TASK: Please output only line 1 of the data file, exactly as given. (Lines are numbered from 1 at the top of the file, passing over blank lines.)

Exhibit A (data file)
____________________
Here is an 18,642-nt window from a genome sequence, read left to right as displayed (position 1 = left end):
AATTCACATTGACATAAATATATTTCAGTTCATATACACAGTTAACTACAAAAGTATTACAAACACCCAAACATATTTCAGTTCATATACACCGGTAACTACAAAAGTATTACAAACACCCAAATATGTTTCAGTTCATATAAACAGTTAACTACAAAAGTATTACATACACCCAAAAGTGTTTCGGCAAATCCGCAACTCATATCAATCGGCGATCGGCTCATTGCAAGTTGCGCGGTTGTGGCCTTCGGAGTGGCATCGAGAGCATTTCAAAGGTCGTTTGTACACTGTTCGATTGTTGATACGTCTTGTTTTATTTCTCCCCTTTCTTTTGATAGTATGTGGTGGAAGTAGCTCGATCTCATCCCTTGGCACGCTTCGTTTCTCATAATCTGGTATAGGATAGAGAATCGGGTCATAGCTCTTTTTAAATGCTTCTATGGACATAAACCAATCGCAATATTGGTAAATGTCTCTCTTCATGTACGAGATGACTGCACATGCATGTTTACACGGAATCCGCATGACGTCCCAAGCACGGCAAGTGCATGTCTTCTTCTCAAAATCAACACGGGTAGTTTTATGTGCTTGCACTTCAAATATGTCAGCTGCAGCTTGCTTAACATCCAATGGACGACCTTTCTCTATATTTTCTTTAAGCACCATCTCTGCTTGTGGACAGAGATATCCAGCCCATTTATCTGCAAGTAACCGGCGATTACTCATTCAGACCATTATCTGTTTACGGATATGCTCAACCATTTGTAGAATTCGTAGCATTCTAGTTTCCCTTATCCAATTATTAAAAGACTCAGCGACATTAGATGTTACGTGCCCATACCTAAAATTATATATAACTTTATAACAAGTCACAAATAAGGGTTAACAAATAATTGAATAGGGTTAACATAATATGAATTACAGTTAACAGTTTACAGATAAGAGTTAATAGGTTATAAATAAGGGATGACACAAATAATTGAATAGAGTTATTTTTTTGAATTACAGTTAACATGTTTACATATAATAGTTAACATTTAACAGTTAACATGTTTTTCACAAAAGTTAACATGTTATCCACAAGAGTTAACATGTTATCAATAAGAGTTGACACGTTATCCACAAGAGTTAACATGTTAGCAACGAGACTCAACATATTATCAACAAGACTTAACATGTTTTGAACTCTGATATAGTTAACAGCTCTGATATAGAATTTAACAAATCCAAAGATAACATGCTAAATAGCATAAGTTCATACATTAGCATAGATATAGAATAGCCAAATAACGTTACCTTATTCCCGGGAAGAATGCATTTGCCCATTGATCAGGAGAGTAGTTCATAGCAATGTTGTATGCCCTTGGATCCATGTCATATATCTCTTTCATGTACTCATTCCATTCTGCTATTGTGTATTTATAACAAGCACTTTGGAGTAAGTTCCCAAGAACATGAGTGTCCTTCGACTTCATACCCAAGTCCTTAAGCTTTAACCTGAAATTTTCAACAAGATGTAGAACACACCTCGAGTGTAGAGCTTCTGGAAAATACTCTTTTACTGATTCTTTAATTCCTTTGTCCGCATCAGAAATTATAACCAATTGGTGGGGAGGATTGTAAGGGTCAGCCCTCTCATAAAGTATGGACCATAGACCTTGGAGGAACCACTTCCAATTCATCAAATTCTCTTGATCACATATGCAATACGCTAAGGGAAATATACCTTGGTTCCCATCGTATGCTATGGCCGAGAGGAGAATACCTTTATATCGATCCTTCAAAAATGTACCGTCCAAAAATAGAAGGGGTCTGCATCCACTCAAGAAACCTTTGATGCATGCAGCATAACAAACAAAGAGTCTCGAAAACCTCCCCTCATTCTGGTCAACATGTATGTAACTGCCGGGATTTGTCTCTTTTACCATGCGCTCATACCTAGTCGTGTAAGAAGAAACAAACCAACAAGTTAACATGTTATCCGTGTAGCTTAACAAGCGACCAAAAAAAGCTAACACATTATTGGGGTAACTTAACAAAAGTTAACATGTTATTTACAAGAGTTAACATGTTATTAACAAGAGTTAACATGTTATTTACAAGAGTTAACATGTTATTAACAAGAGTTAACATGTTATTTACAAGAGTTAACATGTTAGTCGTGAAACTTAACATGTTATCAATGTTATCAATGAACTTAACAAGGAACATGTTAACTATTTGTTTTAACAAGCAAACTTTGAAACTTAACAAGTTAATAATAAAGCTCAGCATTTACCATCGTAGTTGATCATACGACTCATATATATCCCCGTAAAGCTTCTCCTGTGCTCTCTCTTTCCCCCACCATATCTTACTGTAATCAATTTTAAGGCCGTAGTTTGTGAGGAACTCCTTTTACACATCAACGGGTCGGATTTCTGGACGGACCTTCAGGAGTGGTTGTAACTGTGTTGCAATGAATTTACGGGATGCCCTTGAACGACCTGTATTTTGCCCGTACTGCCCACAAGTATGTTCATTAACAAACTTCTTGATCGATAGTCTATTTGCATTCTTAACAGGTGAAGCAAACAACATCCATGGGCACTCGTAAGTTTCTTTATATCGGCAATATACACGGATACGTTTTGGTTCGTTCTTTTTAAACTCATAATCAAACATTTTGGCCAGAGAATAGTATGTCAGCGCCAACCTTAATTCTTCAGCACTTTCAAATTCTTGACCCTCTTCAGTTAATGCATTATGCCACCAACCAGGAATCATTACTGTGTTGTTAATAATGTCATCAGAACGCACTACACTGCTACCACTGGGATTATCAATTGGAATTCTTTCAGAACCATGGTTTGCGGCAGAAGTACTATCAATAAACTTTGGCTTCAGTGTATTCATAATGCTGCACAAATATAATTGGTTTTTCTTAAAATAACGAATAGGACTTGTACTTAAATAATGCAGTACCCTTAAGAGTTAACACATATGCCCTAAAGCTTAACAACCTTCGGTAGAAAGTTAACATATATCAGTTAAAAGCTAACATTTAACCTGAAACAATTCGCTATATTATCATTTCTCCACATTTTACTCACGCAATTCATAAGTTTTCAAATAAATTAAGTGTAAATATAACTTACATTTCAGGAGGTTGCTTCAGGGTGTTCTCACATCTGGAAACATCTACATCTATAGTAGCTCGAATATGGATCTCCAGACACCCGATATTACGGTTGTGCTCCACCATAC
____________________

Here is an 18,642-nt window from a genome sequence, read left to right as displayed (position 1 = left end):